Throughout the House Ethics Committee’s meeting last week reviewing the actions of House Speaker Pro Tem Eric Turner, Democrats and Republicans consistently noted the troubles they see in balancing the demands of a part-time legislature against the need for clear ethics rules.
Turner, the first lawmaker to be investigated by the group in close to two decades, is under review for his private lobbying against a proposed ban on the construction of new nursing homes. The ban would have cost him millions through his ownership in the nursing home developer Mainstreet Property Group.
Documents obtained by The Associated Press show Turner owns 38 percent of the business through a separate company — enough to earn him well more than a million dollars each time a nursing home project is completed. Members of the ethics panel have not pressed Turner on the millions he had at stake, but instead have focused on whether he properly disclosed his financial interests in legislative forms.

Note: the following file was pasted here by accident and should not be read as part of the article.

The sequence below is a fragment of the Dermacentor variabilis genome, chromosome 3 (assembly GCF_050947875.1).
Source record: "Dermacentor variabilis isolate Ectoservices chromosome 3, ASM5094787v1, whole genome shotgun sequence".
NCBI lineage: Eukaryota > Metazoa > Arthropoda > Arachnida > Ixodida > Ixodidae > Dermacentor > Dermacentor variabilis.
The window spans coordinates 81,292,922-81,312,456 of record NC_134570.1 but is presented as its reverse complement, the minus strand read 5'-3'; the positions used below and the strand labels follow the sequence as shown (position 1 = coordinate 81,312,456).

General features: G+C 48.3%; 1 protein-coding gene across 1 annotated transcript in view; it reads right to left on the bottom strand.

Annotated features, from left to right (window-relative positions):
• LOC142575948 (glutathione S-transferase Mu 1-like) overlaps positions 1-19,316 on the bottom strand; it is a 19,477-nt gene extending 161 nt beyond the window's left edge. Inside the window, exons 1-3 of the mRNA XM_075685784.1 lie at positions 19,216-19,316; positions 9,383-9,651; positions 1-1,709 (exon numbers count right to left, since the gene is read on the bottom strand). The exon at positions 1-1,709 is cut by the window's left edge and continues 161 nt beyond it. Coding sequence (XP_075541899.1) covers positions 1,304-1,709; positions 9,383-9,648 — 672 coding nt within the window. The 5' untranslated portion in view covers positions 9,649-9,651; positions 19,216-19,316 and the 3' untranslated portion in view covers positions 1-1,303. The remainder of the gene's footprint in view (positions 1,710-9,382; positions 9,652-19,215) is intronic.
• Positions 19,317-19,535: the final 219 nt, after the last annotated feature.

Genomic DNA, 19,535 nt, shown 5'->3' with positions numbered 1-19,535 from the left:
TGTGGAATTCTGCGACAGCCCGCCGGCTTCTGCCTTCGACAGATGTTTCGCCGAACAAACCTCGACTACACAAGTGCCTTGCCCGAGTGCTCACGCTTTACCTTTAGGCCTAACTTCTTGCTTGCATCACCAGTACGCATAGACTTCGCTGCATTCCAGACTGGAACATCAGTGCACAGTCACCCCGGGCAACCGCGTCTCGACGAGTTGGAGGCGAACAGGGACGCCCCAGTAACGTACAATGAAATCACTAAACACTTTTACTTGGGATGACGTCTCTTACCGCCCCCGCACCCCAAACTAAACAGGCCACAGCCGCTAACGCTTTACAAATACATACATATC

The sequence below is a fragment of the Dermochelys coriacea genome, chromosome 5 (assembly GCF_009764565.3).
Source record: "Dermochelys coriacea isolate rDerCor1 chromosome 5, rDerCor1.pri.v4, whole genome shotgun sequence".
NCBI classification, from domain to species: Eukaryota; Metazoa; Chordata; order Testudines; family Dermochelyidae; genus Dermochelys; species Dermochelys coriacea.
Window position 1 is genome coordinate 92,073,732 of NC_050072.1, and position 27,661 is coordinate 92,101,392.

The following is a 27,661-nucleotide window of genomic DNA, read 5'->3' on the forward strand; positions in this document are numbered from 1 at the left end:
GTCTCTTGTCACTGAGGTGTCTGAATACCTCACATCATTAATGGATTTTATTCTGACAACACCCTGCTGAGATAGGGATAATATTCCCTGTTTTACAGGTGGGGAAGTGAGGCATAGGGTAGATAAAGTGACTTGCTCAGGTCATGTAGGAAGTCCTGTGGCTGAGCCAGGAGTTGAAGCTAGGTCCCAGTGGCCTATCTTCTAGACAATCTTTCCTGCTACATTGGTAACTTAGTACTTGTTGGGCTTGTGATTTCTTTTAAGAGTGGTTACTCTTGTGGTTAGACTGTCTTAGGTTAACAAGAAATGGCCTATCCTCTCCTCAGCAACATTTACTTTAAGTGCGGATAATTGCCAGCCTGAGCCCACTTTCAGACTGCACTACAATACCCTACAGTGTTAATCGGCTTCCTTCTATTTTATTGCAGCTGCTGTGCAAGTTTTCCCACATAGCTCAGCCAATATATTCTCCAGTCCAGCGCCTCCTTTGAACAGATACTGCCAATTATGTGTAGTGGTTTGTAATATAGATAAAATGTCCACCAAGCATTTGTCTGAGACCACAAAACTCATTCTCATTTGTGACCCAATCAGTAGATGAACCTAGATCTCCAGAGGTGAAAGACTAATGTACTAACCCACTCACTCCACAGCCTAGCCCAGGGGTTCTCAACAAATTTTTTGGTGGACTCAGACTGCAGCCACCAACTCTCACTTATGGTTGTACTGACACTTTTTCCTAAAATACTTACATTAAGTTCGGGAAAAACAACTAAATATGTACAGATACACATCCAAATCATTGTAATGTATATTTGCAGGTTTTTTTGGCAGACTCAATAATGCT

The ethics panel reviewed written answers Turner submitted to them through his lawyer last week while Turner attended a meeting of the State Budget Committee. The ethics panel is scheduled to meet again Wednesday to make recommendations to House Speaker Brian Bosma, R-Indianapolis.
“There’s a lot of things we don’t know anything about, of course — what went on in caucus stays in caucus — as far as everything, he followed the rules,” said the ranking Democrat, Rep. Clyde Kersey, D-Terre Haute.
After the panel submits its recommendations to Bosma, its members will meet again through the summer to craft a new set of ethics rules for lawmakers. Ethics watchdogs are hoping lawmakers find a way to close some of the loopholes that allowed Turner to lobby in private.
“The best thing that we can get out of this is a beefed-up legislative ethics process that will put the public interest over personal political interest,” said Julia Vaughn, policy director for Common Cause Indiana and a lobbyist for ethics reform.